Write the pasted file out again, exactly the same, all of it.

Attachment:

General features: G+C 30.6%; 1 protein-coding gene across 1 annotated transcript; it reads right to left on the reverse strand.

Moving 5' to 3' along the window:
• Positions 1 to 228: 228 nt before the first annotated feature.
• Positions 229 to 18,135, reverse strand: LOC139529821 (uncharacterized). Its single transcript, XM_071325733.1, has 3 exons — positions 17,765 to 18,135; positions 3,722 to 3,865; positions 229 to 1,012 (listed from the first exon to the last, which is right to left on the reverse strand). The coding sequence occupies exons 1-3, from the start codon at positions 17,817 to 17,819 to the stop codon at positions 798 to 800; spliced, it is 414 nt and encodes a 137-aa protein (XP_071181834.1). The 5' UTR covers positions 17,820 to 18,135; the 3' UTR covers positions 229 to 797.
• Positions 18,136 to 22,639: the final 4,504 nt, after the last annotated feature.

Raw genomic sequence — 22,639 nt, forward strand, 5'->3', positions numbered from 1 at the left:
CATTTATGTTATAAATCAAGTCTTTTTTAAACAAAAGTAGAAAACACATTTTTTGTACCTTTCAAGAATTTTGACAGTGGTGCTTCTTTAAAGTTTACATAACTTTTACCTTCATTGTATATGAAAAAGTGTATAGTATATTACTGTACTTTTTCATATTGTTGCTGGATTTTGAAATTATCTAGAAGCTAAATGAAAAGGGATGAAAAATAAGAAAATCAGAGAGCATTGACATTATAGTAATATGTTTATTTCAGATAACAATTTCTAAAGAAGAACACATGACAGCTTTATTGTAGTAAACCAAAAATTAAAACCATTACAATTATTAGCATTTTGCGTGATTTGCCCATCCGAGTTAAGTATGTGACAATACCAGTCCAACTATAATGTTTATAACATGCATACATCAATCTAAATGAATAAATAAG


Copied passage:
General features: G+C 30.6%; 1 protein-coding gene across 1 annotated transcript; it reads right to left on the reverse strand.

Moving 5' to 3' along the window:
• Positions 1 to 228: 228 nt before the first annotated feature.
• Positions 229 to 18,135, reverse strand: LOC139529821 (uncharacterized). Its single transcript, XM_071325733.1, has 3 exons — positions 17,765 to 18,135; positions 3,722 to 3,865; positions 229 to 1,012 (listed from the first exon to the last, which is right to left on the reverse strand). The coding sequence occupies exons 1-3, from the start codon at positions 17,817 to 17,819 to the stop codon at positions 798 to 800; spliced, it is 414 nt and encodes a 137-aa protein (XP_071181834.1). The 5' UTR covers positions 17,820 to 18,135; the 3' UTR covers positions 229 to 797.
• Positions 18,136 to 22,639: the final 4,504 nt, after the last annotated feature.

Raw genomic sequence — 22,639 nt, forward strand, 5'->3', positions numbered from 1 at the left:
CATTTATGTTATAAATCAAGTCTTTTTTAAACAAAAGTAGAAAACACATTTTTTGTACCTTTCAAGAATTTTGACAGTGGTGCTTCTTTAAAGTTTACATAACTTTTACCTTCATTGTATATGAAAAAGTGTATAGTATATTACTGTACTTTTTCATATTGTTGCTGGATTTTGAAATTATCTAGAAGCTAAATGAAAAGGGATGAAAAATAAGAAAATCAGAGAGCATTGACATTATAGTAATATGTTTATTTCAGATAACAATTTCTAAAGAAGAACACATGACAGCTTTATTGTAGTAAACCAAAAATTAAAACCATTACAATTATTAGCATTTTGCGTGATTTGCCCATCCGAGTTAAGTATGTGACAATACCAGTCCAACTATAATGTTTATAACATGCATACATCAATCTAAATGAATAAATAAG